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About this product
- DescriptionThe Destruction of the Bison, first published in 2000, explains the decline of the North American bison population from an estimated 30 million in 1800 to fewer than a thousand a century later. In this wide-ranging, interdisciplinary study, Andrew C. Isenberg argues that the cultural and ecological encounter between Native Americans and Euroamericans in the Great Plains was the central cause of the near-extinction of the bison. Cultural and ecological interactions created new types of bison hunters on both sides of the encounter: mounted Indian mads and Euroamerican industrial hidemen. Together with environmental pressures these hunters nearly extinguished the bison. In the early twentieth century, stalgia about the very cultural strife which first threatened the bison became, ironically, an important impetus to its preservation.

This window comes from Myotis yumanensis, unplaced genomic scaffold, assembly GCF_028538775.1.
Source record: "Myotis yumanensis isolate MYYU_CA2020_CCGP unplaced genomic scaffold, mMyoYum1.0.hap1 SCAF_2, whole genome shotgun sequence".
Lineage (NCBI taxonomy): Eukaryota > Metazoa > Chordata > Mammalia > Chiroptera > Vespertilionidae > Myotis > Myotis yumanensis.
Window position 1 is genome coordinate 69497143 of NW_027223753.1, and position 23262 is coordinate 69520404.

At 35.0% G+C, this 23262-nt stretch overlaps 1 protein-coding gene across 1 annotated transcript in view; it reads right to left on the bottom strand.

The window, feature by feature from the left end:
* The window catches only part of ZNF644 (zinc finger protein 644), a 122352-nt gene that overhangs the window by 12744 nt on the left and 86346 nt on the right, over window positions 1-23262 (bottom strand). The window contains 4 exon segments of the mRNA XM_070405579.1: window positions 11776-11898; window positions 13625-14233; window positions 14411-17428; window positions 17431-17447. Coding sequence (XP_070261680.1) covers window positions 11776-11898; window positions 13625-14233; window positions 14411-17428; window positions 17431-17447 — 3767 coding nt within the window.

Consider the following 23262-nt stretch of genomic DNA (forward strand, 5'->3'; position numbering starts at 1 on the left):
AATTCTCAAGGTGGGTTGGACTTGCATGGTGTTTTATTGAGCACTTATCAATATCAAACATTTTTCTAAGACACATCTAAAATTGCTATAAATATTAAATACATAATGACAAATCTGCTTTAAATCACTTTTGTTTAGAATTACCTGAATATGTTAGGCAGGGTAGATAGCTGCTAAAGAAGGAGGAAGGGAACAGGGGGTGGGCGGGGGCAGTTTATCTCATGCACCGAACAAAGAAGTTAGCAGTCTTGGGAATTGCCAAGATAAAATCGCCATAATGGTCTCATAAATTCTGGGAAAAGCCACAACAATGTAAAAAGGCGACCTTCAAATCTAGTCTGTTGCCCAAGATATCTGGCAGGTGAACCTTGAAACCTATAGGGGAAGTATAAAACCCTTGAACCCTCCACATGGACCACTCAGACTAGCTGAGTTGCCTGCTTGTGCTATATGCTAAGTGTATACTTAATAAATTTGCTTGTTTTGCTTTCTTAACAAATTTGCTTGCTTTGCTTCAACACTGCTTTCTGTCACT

- Author BiographyAndrew C. Isenberg is Professor of History at Temple University. Isenberg's research interests include environmental history, the history of the North American West, the United States from the late eighteenth to the early twentieth century, and the encounter between Euroamericans and natives. He is the author of Mining California: An Ecological History (2005) and the editor of The Nature of Cities: Culture, Landscape, and Urban Space (2006).
- Author(s)Andrew C. Isenberg
- PublisherCambridge University Press
- Date of Publication28/03/2000
- SubjectRegional History
- Series TitleStudies in Environment and History
- Place of PublicationCambridge
- Country of PublicationUnited Kingdom
- ImprintCambridge University Press
- Content Note7 b/w illus. 2 maps 1 table
- Weight500 g
- Width152 mm
- Height228 mm
- Spine16 mm
- Series Edited byDonald Worster,Alfred W. Crosby
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